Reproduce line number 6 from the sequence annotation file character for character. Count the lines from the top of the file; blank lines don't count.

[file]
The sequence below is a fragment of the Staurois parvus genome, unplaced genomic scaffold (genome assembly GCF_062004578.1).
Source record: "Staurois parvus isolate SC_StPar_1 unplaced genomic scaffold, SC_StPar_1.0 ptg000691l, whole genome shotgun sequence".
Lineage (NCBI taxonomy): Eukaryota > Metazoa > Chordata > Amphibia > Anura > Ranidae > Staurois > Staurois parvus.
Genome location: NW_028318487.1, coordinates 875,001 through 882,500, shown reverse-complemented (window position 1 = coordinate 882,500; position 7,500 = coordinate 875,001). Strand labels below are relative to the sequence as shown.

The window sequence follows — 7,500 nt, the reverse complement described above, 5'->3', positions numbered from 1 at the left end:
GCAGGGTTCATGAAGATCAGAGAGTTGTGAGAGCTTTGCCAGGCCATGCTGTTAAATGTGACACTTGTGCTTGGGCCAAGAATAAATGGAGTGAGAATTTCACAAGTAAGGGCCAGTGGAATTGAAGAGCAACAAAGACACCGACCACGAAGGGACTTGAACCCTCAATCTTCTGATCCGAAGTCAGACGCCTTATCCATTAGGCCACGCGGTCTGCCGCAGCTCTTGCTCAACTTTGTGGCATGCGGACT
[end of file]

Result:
GCAGGGTTCATGAAGATCAGAGAGTTGTGAGAGCTTTGCCAGGCCATGCTGTTAAATGTGACACTTGTGCTTGGGCCAAGAATAAATGGAGTGAGAATTTCACAAGTAAGGGCCAGTGGAATTGAAGAGCAACAAAGACACCGACCACGAAGGGACTTGAACCCTCAATCTTCTGATCCGAAGTCAGACGCCTTATCCATTAGGCCACGCGGTCTGCCGCAGCTCTTGCTCAACTTTGTGGCATGCGGACT